For Forever Changes, it mainly depends on how emotionally significant and transcendent he finds the strange, surreal dichotomies the album presents (may take several listens to fully assimilate; the album is much more deft and multi-faceted than it might at first suggest). It's extraordinarily beautiful, yet it's a "false", hallucinogenic beauty (not "schmaltz" imo; it's surreal and strange and seductive -- think Lynch's Mulholland Drive for a modern, cinematic comparison to this aspect of it). Just as every moment of the album is immersed in pristine classical beauty there is also -- in every aching rhythm, verse, chorus, brass/violin part -- an undercurrent of danger, impending death, and hanging suspense. This is an extremely important aspect of the album that turns it into a stunningly vivid, "technicolor" axis between the real and the imagined, the beautiful and the bizzare, the normal and the supernatural; it becomes a vertiginous experience, driven by a horribly lonely, aching beauty hanging on a precipice between love and death. It is essential when listening to the album to not simply be going through the implied motions of verse-chorus-verse etc -- which still makes for an excellent listen -- but (like The Doors) to realize these additional factors in each rhythm/verse/chorus, which turns it into a much more extraordinary experience.

    For Horses, it's long pieces in particular (Birdland, Land) extend the theatrics of The Velvet Underground's Heroin and The Doors (The End, When the Music's Over) to extreme emotional boundaries and are a collision/prediction of future artists such as Nick Cave, Carla Bozulich (Evangelista I) and Joanna Newsom (Emily, Sawdust & Diamonds, Only Skin) yet are even more emotionally overwhelming, structurally complex and profound (than Bozulich, Newsom and most of Nick Cave). I think it's HIGHLY unlikely that he won't upgrade Horses to at least 8.5/10. Just those two tracks alone would make the album 8.3+, but then there's other amazing tracks to add to that, such as Gloria and Free Money, each contributing to her achievement (more than any other artist before her and probably since) of turning punk into intellectual, (virtually) free form, works of art.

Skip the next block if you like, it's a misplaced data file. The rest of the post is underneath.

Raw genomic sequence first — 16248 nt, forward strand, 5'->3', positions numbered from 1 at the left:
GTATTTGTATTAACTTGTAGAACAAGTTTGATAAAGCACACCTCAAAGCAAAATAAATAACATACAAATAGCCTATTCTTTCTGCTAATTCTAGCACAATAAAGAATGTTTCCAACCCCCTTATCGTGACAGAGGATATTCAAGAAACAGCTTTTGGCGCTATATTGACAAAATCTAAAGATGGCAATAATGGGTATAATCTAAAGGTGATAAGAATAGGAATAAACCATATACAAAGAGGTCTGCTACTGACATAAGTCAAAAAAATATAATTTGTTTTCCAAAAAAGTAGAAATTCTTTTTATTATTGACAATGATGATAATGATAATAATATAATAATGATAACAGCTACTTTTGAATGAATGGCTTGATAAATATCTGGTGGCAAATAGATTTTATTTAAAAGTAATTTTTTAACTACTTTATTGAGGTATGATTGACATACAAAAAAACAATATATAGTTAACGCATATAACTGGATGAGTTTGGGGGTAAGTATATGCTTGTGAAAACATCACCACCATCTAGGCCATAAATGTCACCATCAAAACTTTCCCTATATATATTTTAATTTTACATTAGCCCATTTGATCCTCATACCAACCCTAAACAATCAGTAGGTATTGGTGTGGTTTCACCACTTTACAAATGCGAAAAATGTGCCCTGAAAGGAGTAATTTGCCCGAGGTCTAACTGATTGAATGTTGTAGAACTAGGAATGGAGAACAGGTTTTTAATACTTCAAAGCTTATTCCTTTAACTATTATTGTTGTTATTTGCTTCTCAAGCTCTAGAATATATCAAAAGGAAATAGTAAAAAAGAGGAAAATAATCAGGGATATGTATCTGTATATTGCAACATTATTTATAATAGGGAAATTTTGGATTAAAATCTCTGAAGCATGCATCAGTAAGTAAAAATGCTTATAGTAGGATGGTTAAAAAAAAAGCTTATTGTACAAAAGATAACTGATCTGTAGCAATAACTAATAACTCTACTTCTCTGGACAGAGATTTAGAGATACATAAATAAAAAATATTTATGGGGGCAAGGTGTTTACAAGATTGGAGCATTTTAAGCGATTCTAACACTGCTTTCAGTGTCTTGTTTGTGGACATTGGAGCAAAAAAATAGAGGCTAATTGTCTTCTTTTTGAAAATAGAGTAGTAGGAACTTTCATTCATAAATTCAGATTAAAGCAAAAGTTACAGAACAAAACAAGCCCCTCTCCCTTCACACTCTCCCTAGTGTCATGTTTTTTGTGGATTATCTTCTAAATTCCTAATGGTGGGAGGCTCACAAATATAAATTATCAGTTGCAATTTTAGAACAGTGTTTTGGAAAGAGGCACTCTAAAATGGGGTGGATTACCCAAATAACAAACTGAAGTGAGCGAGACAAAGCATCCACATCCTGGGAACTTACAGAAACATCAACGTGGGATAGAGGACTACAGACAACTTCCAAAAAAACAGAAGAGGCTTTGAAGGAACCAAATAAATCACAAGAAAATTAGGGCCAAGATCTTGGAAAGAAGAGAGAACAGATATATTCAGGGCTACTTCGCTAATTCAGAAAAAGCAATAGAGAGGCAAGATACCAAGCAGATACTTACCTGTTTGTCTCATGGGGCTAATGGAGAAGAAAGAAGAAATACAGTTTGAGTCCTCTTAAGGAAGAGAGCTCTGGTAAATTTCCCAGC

• Rock : 100 Greatest Albums   1 week 4 days ago

    Based on the below Google translation of the Forever Changes review, I don't think it'll rise higher than 8.0 for him (currently 7.0, as are a few others you listed). I think he's a little biased against artists who hire an outside arranger. But if you believe this interview, Arthur Lee was the brains and arranger David Angel merely influenced his aesthetic: